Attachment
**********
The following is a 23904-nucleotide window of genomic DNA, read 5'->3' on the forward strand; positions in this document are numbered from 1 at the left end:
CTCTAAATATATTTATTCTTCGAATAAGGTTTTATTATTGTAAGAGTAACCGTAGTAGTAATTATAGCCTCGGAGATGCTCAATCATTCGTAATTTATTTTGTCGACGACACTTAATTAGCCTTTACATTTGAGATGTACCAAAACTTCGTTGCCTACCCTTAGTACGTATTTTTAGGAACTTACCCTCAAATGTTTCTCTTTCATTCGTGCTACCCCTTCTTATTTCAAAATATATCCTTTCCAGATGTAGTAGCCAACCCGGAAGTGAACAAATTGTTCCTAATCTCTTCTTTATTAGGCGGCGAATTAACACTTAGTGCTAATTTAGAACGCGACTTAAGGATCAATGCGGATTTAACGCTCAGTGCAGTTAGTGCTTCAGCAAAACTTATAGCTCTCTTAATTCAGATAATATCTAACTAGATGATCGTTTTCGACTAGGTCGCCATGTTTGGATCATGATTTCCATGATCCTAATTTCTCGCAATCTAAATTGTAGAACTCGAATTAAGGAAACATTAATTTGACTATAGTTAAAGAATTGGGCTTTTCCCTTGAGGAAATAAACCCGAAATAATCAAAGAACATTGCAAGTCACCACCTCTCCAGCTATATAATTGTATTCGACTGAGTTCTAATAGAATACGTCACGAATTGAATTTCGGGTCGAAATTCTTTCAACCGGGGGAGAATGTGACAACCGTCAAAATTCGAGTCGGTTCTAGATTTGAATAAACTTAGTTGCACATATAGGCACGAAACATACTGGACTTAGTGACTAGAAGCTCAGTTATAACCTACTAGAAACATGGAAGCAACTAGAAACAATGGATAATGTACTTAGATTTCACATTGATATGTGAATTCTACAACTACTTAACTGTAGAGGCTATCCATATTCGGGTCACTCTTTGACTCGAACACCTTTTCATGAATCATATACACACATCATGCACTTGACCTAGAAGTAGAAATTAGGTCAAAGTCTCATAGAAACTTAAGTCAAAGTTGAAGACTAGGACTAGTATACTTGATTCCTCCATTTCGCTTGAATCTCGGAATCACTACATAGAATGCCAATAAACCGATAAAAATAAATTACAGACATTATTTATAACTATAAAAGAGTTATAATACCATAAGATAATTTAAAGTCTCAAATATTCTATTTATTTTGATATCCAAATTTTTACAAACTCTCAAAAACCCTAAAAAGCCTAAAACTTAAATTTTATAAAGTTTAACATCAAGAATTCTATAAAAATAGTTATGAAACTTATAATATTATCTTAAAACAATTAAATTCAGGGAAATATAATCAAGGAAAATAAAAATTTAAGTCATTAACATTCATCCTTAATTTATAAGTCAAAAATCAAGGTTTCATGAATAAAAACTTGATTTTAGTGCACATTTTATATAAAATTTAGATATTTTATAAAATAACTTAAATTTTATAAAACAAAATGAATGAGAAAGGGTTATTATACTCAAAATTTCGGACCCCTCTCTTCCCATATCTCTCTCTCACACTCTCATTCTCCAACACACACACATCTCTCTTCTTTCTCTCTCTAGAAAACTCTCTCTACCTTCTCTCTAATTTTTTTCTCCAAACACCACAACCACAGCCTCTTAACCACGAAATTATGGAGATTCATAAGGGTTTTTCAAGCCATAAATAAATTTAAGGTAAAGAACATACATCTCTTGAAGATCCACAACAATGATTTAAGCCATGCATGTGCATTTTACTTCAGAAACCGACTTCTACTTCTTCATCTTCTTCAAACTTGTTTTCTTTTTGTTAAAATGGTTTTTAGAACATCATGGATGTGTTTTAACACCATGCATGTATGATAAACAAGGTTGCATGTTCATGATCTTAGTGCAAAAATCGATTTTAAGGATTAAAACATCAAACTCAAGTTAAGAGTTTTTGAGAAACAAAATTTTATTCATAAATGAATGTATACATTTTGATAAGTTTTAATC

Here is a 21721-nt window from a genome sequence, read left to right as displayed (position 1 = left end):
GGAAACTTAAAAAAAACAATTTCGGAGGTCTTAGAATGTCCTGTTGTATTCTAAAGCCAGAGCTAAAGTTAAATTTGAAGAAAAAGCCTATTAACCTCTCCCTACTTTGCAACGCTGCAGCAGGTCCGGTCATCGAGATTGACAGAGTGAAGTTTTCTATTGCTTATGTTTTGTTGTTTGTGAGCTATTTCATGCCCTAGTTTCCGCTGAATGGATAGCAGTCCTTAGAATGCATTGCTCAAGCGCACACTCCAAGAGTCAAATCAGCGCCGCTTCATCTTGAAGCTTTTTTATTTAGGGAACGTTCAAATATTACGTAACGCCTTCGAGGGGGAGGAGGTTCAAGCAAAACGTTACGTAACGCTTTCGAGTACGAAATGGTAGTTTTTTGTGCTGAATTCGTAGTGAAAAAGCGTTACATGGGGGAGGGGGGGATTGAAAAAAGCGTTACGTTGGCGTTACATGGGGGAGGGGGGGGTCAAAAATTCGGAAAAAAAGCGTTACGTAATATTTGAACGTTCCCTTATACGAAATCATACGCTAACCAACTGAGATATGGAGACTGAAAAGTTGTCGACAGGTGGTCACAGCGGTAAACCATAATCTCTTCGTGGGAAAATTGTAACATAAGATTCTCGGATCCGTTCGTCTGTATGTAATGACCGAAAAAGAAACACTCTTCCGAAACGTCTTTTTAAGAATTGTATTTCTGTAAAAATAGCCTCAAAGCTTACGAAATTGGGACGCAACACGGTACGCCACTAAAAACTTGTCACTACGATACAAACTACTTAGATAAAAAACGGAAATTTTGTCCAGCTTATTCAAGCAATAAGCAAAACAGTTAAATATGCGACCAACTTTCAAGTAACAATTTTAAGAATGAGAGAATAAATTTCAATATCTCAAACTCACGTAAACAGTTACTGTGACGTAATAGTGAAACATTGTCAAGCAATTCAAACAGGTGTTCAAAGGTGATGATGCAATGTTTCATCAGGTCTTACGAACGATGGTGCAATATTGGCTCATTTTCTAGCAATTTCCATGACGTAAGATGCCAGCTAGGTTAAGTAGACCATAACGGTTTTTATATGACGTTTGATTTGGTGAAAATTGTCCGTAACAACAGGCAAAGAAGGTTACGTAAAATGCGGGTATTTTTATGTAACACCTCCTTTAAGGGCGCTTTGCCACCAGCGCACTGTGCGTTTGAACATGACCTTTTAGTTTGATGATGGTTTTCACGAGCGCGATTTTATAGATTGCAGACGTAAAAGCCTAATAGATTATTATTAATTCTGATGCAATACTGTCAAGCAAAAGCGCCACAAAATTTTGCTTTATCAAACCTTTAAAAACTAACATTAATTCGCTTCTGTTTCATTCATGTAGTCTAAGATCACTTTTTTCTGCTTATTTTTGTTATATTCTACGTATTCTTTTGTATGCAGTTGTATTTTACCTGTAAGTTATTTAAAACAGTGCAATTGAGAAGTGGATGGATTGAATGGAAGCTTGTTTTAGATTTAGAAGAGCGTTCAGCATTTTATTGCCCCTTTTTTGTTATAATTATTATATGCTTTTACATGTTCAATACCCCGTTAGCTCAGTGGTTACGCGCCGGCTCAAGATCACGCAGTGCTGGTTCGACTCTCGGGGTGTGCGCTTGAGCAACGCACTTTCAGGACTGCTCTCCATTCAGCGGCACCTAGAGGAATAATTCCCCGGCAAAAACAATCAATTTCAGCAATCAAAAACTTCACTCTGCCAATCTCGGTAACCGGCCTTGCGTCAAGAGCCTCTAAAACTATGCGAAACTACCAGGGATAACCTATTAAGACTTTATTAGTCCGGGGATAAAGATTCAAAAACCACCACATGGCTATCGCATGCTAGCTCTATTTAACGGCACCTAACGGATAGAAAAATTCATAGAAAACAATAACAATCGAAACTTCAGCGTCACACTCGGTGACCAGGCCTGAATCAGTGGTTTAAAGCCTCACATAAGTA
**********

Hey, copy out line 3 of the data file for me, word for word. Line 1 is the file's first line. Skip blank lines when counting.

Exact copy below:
Here is a 21721-nt window from a genome sequence, read left to right as displayed (position 1 = left end):